Author(s): Lilianna SolnicaKrezel, Alexander F Schie, Wolfgang Drieve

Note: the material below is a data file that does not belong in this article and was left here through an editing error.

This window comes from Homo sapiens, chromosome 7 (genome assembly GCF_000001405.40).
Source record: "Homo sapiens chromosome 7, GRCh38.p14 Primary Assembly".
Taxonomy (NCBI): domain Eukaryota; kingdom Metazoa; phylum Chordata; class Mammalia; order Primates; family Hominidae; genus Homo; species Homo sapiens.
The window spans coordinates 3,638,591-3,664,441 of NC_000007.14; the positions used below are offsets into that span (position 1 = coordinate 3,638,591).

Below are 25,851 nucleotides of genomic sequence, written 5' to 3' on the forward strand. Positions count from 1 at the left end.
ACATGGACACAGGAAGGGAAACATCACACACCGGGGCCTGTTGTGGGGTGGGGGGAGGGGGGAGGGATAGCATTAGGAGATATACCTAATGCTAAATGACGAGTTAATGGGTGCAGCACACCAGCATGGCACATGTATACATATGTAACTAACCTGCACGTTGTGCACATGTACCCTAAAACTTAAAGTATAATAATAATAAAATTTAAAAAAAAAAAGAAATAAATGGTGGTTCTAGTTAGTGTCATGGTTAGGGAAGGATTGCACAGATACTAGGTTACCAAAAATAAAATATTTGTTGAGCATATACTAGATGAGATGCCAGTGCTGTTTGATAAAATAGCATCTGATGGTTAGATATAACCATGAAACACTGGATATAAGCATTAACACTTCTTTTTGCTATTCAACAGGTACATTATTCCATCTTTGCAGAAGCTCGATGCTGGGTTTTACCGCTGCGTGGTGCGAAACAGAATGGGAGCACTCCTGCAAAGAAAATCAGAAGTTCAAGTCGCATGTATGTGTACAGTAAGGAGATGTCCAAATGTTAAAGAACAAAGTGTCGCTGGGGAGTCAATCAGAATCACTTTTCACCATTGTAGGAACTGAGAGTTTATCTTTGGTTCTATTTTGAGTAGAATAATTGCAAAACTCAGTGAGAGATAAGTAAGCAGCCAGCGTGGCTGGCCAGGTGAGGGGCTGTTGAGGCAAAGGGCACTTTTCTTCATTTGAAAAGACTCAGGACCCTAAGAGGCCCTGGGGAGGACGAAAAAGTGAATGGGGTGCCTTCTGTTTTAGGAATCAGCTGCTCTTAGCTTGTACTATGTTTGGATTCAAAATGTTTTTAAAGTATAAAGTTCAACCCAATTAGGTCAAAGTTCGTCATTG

We studied the efficiency with which two chemical mutagens, ethyl methanesulfonate (EMS) and N-ethyl-N-nitrosourea (ENU) can induce mutations at different stages of spermatogenesis in zebrafish (Brachydanio rerio). Both EMS and ENU induced mutations at high rates in post-meiotic germ cells, as indicated by the incidence of F1 progeny mosaic for the albino mutation. For pre-meiotic germ cells, however, only ENU was found to be an effective mutagen, as indicated by the frequencies of non-mosaic mutant progeny at four different pigmentation loci. Several mutagenic regimens that varied in either the number of treatments or the concentration of ENU were studied to achieve an optimal ratio between the mutagenicity and toxicity. For the two most mutagenic regimens: 4 x 1 hr in 3 mM ENU and 6 x 1 hr in 3 mM ENU, the minimum estimate of frequencies of independent mutations per locus per gamete was 0.9-1.3 X 10(-3). We demonstrate that embryonic lethal mutations induced with ENU were transmitted to offspring and that they could be recovered in an F2 screen. An average frequency of specific-locus mutations of 1.1 X 10(-3) corresponded to approximately 1.7 embryonic lethal mutations per single mutagenized genome. The high rates of mutations achievable with ENU allow for rapid identification of large numbers of genes involved in a variety of aspects of zebrafish development.